To be fair, the menu does bear some straightforward Trump hallmarks. His name is stamped on dishes like Trump’s Famous Calamari — rubbery breaded calamari rings served with a spicy aoli or marinara sauce for dipping ($17) – and Trump’s Famous Fish and Chips ($24) — which looked the part in a basket on fake British newspaper (literal fake news) but would have cost half the price and been twice as good at a real pub. The Chocolate Trump Tower — a bunch of mousse and sugar presented as a work of art — comes surrounded by chocolate cup stenciled with the Trump crest in edible gold ($12).

There’s also lots of $17 versions of basic dishes you’d expect to see at a golf course snack stand: a three-cheese Angus burger; grilled chicken quesadillas; chipotle wings, amped up a notch by putting them on a stick. (Sysco-grade iceberg lettuce and pepper jack cheese abound.)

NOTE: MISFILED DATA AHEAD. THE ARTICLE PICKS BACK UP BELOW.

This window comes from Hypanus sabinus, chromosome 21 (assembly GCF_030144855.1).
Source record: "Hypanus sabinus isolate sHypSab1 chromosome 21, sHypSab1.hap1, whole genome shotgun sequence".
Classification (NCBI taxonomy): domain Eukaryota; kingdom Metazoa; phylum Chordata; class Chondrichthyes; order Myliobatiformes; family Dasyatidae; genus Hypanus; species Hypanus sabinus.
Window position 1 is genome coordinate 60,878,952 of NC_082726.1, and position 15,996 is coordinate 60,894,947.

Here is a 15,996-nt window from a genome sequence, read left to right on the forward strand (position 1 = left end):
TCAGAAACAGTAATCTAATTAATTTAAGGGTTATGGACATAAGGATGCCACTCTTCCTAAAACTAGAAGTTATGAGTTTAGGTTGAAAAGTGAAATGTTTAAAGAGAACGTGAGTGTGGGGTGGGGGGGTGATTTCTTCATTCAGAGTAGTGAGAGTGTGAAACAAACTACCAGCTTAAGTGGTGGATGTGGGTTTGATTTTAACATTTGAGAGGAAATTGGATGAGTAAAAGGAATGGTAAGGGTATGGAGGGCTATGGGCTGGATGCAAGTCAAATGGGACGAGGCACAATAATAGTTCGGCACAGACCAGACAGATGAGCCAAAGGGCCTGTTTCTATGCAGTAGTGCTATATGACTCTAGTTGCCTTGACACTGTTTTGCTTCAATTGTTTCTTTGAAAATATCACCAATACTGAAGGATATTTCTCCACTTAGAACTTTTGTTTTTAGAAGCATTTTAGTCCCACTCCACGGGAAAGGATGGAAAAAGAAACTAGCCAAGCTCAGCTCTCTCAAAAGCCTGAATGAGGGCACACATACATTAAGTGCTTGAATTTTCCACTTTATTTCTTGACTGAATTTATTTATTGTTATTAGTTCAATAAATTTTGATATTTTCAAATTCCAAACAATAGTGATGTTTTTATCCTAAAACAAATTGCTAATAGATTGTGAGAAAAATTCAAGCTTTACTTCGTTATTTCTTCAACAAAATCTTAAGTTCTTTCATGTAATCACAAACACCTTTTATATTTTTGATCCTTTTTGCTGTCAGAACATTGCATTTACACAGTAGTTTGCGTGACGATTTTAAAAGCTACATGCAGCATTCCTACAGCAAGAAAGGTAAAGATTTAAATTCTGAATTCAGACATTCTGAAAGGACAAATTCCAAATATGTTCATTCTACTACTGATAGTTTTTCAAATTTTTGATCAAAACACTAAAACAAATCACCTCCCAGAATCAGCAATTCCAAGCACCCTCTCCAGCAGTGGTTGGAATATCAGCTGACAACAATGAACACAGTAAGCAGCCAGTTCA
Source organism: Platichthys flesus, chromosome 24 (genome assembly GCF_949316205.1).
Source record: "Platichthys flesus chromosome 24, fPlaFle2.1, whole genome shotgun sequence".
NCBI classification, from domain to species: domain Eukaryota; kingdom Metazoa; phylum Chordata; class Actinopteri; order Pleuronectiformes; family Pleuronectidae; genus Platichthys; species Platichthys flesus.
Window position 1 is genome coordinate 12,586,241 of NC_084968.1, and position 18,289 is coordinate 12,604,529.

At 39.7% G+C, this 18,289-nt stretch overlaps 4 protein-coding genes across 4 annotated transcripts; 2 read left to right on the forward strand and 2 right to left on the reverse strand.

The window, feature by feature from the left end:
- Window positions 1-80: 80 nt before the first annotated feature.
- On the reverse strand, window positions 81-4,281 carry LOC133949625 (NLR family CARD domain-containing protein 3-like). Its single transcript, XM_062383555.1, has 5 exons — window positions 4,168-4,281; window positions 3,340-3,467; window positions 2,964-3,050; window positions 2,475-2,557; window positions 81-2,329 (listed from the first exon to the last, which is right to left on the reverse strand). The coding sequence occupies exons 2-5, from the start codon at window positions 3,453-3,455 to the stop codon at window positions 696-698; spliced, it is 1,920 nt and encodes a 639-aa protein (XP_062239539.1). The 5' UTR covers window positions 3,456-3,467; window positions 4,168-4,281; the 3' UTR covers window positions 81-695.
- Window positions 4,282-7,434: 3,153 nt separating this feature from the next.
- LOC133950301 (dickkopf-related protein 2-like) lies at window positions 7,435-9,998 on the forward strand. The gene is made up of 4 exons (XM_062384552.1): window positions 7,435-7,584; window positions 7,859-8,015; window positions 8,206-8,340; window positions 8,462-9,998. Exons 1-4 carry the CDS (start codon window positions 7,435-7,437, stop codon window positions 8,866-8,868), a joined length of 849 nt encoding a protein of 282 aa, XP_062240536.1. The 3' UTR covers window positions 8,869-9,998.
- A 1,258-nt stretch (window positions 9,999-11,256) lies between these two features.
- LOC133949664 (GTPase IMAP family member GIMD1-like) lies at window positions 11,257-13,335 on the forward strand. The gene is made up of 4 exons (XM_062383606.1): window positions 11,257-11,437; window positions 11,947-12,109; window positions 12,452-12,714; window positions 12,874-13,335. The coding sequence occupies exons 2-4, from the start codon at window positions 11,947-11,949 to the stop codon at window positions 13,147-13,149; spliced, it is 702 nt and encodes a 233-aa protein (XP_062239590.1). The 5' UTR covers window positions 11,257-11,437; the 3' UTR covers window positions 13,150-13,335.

The most interesting-sounding dishes, however, seem to be holdovers from the previous executive chef, Jean-Pierre Vincent, a French-Cuban from Venezuela who brought a worldly perspective to the menu until he abruptly left last September (he was replaced by blue-eyed Chris Garasic, formerly of the Shade Hotel). For dinner the menu lists Moroccan-spiced rack of lamb, house-made pappardelle with filet mignon tips, roasted branzino with pancetta cassoulet and seafood linguine in a white wine sauce — all ranging from about $35 to $50. But when ordered, these failed to deliver, too. The rack of lamb came with lamb merguez sausage, making for too much of a good thing. The seafood linguine didn’t have enough of the watery wine sauce but had plenty of the frozen shrimp.

Even dishes that should be easy to execute for a white-tablecloth establishment seem to struggle under the banner brand of a man who has never believed that less is more.

Petit filet wrapped in bacon, slathered in BBQ sauce
Petit filet wrapped in bacon, slathered in BBQ sauce
Sarah Bennett